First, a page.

Recently I noticed a signed emblazoned on the glass window of Starbucks, Take Comfort in Rituals. The semi-obvious suggestion was that I should stop in and buy a cup on a regular basis. This economically-motivated slogan touched on a universal feature of human experience, viz. there is something reassuring about a regular routine. When everything else seems to be in flux, our daily habits and familiar traditions provide stability as well as reassurance that there is a “normal” to our experience. Those rituals link us with a past, perhaps even ancient, and give us hope for familiarity in an unknown future. Nowhere is this more important than in the Christian life. Following well-worn, ancient paths of the faith in faith we may enjoy a fullness of contentment and depths of pleasure.
Paul commends the Corinthians because they maintain the traditions as delivered (1Cor 11:2). These traditions are divinely-inspired, apostolic teachings and practices designed to build faith, strengthen character and provide stability in a dark and dangerous world. We are pilgrims and strangers making our way to the celestial city, and God knows we need such rituals. Not only do they offer reassurance for “resident aliens” but the Holy Spirit has promised to attend them with His presence and to accompany them with His blessing. They are, as our forefathers called them, means of grace, i.e. divinely-designated means through which God conveys His grace. So the early church devoted themselves to the apostles’ teaching and the fellowship, to the breaking of bread and the prayers (Acts 2:42). The Thessalonians stood firm and held to the traditions taught them (2Ths 2:15). Timothy was to devote himself to the public reading of Scripture, to exhortation, to teaching (1Ti 4:13). Through these means God prepares a table for us even amidst our enemies (Ps 23:5). So Take Comfort in Rituals – the rituals of Christ – and expect a glorious future!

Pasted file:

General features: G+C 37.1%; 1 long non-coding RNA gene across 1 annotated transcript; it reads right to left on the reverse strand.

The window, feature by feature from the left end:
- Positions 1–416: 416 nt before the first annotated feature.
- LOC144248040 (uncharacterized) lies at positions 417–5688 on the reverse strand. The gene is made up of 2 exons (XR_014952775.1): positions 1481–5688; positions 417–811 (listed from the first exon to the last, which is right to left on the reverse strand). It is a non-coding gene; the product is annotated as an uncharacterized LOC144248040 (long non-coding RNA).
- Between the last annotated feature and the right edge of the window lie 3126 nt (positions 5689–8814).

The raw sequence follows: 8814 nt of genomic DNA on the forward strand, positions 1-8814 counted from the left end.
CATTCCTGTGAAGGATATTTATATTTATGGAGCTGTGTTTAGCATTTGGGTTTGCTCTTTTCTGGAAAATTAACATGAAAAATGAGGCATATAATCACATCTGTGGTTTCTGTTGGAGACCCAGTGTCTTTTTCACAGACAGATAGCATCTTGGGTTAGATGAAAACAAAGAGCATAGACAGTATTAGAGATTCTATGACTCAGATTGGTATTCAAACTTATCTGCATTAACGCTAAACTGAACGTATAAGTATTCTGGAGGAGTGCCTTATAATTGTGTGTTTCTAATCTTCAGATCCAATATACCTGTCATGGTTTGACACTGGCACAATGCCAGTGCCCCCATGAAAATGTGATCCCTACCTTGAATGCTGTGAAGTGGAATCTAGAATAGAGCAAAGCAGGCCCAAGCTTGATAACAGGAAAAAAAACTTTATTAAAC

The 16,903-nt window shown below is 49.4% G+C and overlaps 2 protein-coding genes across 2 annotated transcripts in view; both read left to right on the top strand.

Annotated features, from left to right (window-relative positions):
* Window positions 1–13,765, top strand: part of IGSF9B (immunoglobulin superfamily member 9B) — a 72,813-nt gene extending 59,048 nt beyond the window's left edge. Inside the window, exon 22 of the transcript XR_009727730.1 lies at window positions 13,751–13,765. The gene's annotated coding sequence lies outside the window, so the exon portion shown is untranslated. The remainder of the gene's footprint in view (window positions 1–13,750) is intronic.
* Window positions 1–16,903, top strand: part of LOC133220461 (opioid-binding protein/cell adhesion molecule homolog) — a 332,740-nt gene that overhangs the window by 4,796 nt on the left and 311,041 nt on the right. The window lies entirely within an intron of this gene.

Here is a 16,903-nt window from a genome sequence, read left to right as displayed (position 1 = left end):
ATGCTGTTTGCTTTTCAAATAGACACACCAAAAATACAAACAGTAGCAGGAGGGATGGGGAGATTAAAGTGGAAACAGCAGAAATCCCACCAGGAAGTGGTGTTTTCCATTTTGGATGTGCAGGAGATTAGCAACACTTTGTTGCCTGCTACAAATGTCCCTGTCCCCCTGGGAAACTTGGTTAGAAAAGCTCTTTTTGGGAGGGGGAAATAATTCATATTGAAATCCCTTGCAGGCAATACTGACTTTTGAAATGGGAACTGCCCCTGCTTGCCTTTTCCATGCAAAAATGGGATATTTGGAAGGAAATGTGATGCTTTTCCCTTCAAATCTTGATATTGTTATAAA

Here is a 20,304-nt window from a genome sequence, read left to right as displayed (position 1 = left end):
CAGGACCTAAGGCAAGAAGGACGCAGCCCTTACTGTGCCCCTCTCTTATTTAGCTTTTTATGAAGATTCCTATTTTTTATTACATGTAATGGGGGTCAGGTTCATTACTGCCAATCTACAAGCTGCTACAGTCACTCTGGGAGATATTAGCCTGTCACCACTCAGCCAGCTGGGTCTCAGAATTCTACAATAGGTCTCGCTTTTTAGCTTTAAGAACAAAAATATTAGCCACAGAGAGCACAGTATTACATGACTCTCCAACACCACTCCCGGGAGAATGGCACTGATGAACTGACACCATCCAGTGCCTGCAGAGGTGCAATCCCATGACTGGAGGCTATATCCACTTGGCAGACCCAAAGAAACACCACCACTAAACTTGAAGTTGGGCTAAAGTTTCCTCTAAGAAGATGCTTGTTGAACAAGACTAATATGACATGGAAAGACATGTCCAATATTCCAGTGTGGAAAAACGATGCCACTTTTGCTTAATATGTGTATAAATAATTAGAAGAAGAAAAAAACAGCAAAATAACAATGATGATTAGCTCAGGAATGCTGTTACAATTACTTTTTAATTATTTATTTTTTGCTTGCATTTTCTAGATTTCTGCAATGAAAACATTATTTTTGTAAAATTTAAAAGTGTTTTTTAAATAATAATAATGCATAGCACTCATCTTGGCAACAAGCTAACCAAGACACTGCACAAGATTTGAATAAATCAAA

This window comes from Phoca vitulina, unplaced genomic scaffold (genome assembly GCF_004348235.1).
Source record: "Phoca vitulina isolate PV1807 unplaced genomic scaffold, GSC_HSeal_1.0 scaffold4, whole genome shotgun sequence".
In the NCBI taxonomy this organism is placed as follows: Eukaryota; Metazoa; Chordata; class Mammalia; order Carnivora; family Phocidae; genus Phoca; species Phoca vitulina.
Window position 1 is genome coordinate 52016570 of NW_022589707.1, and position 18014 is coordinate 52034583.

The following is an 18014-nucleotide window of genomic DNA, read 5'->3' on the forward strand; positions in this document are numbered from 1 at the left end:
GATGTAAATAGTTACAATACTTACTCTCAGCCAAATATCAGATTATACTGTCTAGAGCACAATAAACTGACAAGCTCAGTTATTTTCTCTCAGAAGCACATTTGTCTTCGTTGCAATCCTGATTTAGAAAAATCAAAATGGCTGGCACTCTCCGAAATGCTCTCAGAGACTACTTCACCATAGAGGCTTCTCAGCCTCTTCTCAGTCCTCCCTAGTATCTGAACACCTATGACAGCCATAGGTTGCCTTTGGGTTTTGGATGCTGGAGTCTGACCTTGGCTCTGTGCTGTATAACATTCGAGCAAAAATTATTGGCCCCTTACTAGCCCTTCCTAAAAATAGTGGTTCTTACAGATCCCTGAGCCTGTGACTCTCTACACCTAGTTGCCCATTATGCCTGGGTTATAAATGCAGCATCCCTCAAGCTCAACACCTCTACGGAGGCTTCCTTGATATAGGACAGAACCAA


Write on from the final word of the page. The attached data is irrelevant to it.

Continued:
Water, Milk, and Wine: Three Promises for the Thirsty - [image: Water, Milk, and Wine] “*Come, everyone who thirsts,* *come to the waters;* *and he who has no money,* *come, buy and eat!* *Come, buy win...
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